“My liege has sent me upon a quest,” I said, “to gain the hand of his daughter in marriage. To bequeath his interests I must return with the blood and bones of a dragon.”

The monster eyed me for a long moment and then swung its head away to look toward the stray skies in the distance.

“I had loved once, had sired many young a distant time ago, but their youthful ambition could not heed the warning of the elder dragons and they found their fates strung atop spears as trophies of war, the boons of bright young lads mistaking murder for strength, mistaking bloodshed for courage. My mate died a decade past by your standard of time. I have kept to my own since then, have told my tales only to those too weak to fight, and the rest have become but fragments of my legacy.”

The dragon swept its head around once more to face me.

“I wish to pass into the lands of death at an age as old as time, in a way free from struggle and anguish. If blood and bone are what you seek, perhaps there is another way.

“If your trust in me is honest, then follow me, Son of Fire, and see our destinies undone.”

The dragon retreated into its cave as the earth shook more violently than before. I considered briefly grabbing my shield and sword, but instead I lifted my blade and sheathed it, then left my belt lying in the sunlight. I followed the dragon into his cave, into a tunnel of darkness soon broken by a golden light at its end.

I soon came upon a chamber piled high with golden coins and golden goblets and golden scimitars, swords, and shields of every shape and size and crafting I could imagine, light pouring down upon the hoard from a gaping fissure in the ceiling above.

Almost hidden amongst the glorious deluge was the dragon itself. Long and serpentine, six legs spaced along its length each with claws and talons as those I had seen, a pair of long, thin leathery wings clutched tight to either side from its first set of shoulders to its last. Its face swung around once more and glared down at me through the golden light.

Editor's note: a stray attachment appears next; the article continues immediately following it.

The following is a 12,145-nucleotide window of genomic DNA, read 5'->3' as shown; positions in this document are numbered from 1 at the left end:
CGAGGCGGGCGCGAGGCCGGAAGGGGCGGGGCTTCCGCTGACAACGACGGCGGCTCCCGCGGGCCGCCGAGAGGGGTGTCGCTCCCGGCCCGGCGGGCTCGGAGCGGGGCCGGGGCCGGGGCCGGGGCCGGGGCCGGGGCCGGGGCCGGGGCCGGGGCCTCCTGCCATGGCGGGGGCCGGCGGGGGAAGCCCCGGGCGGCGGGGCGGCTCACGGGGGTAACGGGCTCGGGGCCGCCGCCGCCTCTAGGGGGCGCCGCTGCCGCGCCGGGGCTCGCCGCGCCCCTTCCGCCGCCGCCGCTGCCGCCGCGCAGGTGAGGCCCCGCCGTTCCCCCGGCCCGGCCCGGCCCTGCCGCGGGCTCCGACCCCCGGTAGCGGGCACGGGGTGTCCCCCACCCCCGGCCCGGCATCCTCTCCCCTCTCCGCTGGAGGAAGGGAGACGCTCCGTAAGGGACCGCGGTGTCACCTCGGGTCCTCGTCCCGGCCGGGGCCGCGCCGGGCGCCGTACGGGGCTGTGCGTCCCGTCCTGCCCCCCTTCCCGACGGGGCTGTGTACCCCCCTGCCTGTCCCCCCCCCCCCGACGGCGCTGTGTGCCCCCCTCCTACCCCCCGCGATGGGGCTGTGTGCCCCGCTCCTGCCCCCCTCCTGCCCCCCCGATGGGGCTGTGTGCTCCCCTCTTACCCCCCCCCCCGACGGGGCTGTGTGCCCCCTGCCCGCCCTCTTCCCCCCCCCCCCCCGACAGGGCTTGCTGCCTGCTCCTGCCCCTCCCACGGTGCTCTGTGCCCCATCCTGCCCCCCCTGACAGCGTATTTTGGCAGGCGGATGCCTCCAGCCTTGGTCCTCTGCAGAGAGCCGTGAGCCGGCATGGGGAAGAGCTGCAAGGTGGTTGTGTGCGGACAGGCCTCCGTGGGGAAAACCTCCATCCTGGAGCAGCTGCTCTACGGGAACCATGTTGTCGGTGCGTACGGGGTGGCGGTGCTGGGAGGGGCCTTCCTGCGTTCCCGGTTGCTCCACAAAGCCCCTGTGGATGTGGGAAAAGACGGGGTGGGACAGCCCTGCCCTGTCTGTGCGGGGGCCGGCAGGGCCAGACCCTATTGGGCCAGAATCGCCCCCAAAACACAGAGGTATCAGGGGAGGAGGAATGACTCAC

“Come in further, if you trust.”

I came in further. I walked around a pile on my left, through a valley that put me so close to the dragon’s first talon that my heart shook me so fast inside I felt lightheaded. Then on the other side, I saw precisely what he wished me to see.

Partially decayed and partially covered by golden artefacts rested the broken body of a second dragon. His mate. Once living, now long dead.

“I shall grant you all the blood of mine your liege may desire and bestow you with her choice bones save for her talons and skull, if in exchange you tell all your people that I have been defeated, that no more should come to my land, that I may die in peace and ascend to the stars in silence and solitude.”

I faced the dragon. I bowed once more and made my promise.

“My hide will not bleed lest my death has come, but the flesh of my maw will spill my blood profusely and heal as quick. If your trust is true, there lies an athame near your right foot and an urn near your left.”

I looked down and saw this was so. I lifted both, spoke a silent prayer to the silent sun god, and approached the beast.

* * *

“The great dragon is dead!”

My cry echoed through the capital even before a crowd had formed, but by the time an entourage had gathered around me, the rumors were whispered loud in disbelief–but when the urn of blood I carried caught their eyes and they saw the three rib bones as large as logs I dragged with a chain of golden links behind me, all their doubts were vanquished.

I presented my prize to the king and passed from his presence in silence. My beloved’s tower awaited me. I found her at once.

But I found her in fever, staring at the window with wet eyes and wet rags on her face.

She turned toward me and gripped my hand weakly.

“Forgive me,” she said, her voice faint and frail. “Forgive me, for my love could not survive us.”

I let my fingers fall lightly upon her face, let my fingers hold her lips in place.

“Speak nothing,” I said to her. “I shall find you a cure. I have crossed demons and delusions and dragons for you. There is no end I will not reach for our love, my love.”

A small smile broke her lips, but was quickly conquered by a stronger frown.

“There is no hope, Yoash, no hope at all. Every healer has been at my bedside, and every healer has failed to break my bane.”

I looked from her pale features, looked through her windows toward the distant sky and the setting sun.

“There is one cure no one has offered,” I told her. “The Elixir of the Sun.”

She shook her head, then whimpered from the exertion. “The Sun God is dead, Yoash. The Elixir has not been seen nor smelt in centuries.”

I stood at her bedside. “I am the Son of Fire; I know the ways to his land. I will find the sun god and I will find his elixir. I shall return for you, and our love will become the tales they tell to our grandchildren and to theirs.”

I knelt once more, kissed her lips and held her fingers in mine. Our eyes met, our love linked for eternity, and then I left on my final quest.

Near The End